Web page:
Briefing

Hong Kong’s stock exchange walks back US$37-billion offer to buy London counterpart

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Hong Kong Exchanges and Clearing, parent company of the Hong Kong exchange, said Tuesday it was “unable to engage” with managers of the London exchange on the proposed merger. Hong Kong presented its bid last month as a way to simplify trading between Asia and Europe and boost China’s participation in the global financial markets. London rejected the unsolicited bid within two days, citing “lack of strategic merit.” Hong Kong had until October 9 to solidify its offer. (Financial Times)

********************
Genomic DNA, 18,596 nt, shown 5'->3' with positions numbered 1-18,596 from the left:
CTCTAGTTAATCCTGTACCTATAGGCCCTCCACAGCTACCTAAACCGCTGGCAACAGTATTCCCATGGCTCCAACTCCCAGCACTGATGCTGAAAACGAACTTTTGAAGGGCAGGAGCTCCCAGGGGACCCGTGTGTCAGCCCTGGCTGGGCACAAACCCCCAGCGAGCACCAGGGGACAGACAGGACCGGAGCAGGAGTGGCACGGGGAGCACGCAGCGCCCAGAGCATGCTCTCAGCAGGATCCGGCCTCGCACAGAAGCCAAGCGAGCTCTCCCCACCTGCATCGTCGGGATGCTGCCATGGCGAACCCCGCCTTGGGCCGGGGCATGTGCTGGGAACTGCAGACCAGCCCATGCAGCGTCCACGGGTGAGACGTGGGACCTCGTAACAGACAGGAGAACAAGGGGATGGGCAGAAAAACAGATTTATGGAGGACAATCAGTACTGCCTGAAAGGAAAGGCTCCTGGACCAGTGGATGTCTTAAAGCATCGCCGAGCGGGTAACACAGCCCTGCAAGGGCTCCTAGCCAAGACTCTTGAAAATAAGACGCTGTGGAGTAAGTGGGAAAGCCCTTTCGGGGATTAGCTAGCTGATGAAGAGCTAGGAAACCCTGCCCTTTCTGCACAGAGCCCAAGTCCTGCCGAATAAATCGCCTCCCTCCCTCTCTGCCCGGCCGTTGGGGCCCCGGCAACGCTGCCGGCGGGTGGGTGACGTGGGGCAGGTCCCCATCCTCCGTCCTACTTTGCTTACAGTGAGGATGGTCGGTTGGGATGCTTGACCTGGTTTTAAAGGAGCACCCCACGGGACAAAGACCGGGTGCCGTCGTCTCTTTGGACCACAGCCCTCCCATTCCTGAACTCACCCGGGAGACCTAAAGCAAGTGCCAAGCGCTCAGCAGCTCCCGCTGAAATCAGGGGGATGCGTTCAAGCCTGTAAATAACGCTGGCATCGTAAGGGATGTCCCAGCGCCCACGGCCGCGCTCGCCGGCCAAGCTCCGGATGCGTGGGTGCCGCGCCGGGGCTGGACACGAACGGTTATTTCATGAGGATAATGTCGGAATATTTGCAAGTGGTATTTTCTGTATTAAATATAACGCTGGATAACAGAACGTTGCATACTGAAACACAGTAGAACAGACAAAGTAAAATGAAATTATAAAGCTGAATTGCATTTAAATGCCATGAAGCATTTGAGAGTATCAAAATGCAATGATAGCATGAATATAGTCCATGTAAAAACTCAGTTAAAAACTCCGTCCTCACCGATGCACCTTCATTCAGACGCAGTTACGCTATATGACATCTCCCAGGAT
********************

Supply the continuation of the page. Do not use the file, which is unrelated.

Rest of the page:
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Talking point: The merger would have created the third-biggest exchange in the world based on the value of listed companies, after the New York Stock Exchange and the Nasdaq. But the offer came with a few sticking points for London: it was conditional on the exchange abandoning plans to buy Refinitiv, a U.S. financial data provider. London also cited concerns with the Hong Kong government’s control over its stock market. The offer came amid strife in Hong Kong stemming from concern around Beijing’s growing influence over the territory. The HKEX said Tuesday it plans to revive the deal in the future, but the merger could face regulatory challenges.